Addis Aba CHinese investment v2 Eric Lafforgue/Getty Images

Achieving an African Industrial Revolution

After decades in the slow lane, Africa's economy has had its foot on the accelerator, with impressive growth since the mid-2000s solidifying its potential as the global economy's next new growth engine. But sustaining rapid development will take work – and help from countries like China and Italy.

BEIJING – In the mid-2000s, after decades in the slow lane, African economies hit the accelerator. But what lies ahead for the continent is not an open highway. If Africa is to achieve its potential as the next emerging-market engine of global economic growth, it will have to industrialize.

Economists agree that, since the first Industrial Revolution, the rise of labor-intensive light manufacturing (textiles, garments, shoes, and associated tools and machinery) has played a major role in pushing up national incomes. But Africa has not managed to take part fully in industrialization, a failure that has caused it to lag behind the rest of the developing world since the 1970s. In 2015, all of Sub-Saharan Africa exported only as much apparel as tiny El Salvador.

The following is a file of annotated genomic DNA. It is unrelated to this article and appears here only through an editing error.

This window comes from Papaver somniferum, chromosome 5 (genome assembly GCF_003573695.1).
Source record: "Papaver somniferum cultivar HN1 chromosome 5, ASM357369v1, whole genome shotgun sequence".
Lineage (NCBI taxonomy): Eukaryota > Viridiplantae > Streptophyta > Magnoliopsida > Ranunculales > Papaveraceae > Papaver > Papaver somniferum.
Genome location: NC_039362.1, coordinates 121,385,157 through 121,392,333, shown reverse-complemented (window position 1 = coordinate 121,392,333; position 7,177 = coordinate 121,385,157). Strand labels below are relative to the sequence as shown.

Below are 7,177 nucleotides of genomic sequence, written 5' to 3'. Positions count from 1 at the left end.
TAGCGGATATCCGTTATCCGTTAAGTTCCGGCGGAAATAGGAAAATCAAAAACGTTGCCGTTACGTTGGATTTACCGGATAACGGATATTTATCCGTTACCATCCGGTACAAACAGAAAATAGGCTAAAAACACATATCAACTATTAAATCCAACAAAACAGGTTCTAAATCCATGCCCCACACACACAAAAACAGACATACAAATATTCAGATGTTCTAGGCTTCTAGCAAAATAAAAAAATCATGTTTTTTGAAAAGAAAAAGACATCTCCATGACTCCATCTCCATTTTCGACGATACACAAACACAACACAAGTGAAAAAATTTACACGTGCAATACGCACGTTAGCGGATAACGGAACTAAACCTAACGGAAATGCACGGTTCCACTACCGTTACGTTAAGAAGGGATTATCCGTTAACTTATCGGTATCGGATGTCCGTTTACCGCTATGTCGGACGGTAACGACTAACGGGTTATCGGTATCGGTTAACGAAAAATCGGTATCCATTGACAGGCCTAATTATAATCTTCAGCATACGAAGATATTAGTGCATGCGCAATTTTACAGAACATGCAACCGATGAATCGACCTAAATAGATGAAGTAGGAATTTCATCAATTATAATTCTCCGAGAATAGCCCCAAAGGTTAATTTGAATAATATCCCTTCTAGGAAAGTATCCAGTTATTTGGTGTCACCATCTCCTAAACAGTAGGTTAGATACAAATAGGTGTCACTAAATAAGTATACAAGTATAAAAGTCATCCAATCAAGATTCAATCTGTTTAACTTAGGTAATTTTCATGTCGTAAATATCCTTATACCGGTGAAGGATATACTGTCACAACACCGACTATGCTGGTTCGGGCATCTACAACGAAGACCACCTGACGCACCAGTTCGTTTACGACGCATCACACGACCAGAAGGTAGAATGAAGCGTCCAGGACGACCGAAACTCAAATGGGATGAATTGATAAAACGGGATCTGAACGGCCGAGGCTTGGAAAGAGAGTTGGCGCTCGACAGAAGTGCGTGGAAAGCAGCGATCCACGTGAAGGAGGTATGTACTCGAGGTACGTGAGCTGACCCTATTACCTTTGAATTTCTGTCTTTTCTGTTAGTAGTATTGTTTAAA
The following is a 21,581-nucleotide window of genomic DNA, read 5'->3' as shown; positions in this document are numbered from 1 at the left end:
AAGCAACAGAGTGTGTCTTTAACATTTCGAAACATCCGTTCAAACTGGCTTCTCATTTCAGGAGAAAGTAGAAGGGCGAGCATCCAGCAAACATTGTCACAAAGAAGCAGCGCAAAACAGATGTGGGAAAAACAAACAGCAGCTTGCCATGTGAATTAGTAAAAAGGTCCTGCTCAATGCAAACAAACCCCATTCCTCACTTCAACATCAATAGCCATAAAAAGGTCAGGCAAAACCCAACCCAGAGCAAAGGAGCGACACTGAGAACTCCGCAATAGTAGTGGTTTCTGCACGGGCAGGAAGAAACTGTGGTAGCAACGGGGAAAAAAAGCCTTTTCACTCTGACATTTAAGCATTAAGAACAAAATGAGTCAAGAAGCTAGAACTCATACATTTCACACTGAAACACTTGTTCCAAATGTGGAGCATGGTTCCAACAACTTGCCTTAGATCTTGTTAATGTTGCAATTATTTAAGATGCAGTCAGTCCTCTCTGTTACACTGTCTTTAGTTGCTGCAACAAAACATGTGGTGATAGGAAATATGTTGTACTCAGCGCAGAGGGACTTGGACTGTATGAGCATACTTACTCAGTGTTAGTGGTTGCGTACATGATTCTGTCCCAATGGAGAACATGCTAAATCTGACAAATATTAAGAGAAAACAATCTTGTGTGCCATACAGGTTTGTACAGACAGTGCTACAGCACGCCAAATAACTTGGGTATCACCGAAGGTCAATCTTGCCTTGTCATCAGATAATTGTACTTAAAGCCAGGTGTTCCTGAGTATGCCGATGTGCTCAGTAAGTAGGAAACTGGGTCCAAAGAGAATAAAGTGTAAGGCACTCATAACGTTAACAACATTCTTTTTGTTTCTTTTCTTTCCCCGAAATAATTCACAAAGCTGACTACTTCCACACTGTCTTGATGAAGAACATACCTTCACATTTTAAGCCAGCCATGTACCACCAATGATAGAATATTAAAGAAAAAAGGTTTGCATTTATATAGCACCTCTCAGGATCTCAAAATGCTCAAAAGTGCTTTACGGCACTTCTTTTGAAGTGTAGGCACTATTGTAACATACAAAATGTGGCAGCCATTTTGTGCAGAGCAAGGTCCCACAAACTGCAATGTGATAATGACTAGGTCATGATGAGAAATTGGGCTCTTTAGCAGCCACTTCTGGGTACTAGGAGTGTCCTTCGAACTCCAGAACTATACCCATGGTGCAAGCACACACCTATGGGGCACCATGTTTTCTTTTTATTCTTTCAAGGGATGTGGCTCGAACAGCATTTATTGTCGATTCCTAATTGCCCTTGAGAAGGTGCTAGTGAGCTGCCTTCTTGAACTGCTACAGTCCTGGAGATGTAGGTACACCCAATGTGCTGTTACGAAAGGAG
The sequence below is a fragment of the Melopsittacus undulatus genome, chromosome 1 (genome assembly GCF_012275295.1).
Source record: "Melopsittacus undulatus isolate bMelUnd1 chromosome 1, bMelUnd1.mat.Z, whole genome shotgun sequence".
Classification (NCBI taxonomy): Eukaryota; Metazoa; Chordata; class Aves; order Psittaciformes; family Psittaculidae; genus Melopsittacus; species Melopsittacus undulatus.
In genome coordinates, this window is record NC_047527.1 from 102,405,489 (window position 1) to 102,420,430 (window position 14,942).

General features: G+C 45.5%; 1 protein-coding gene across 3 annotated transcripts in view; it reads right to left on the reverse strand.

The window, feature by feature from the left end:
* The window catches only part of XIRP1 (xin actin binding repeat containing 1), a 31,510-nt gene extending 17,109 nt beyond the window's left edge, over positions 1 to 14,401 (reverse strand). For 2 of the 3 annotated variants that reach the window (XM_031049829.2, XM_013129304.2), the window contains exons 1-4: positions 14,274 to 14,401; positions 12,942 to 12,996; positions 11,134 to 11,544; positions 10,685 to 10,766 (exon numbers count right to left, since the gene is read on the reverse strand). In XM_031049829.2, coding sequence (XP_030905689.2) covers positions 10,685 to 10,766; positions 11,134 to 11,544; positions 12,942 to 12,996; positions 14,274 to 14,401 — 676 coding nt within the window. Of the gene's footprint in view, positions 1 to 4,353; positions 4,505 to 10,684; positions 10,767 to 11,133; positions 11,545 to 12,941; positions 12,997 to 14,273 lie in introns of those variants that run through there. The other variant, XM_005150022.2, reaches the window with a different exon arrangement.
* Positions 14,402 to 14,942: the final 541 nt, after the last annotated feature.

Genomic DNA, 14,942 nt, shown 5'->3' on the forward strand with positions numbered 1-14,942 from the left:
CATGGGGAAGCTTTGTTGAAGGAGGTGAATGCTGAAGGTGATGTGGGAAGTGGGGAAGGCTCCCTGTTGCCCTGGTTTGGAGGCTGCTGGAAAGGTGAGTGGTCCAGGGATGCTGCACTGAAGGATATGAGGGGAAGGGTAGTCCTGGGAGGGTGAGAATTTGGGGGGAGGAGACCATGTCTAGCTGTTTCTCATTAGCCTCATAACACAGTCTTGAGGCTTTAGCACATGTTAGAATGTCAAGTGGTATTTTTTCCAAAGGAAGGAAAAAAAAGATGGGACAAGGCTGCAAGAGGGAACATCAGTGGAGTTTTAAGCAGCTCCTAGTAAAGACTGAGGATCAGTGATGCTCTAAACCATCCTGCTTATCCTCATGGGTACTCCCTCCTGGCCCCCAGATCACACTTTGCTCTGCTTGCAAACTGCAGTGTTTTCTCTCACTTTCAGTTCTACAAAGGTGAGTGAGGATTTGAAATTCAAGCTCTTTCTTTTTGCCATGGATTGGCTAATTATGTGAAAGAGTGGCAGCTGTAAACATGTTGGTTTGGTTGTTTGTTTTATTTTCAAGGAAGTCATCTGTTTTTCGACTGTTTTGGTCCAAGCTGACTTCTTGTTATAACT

Africa desperately needs an industrial revolution if it is to create jobs for its fast-growing youth population and reduce migration pressure. Some of the building blocks are well known: effective and reliable governance institutions, modern infrastructure, and education. What is less clear is who should play what role in supplying them.

To continue reading, please log in or enter your email address.

To read this article from our archive, please log in or register now. After entering your email, you'll have access to two free articles every month. For unlimited access to Project Syndicate, subscribe now.

required

By proceeding, you agree to our Terms of Service and Privacy Policy, which describes the personal data we collect and how we use it.

Log in

http://prosyn.org/cDtW6hM;

Cookies and Privacy

We use cookies to improve your experience on our website. To find out more, read our updated cookie policy and privacy policy.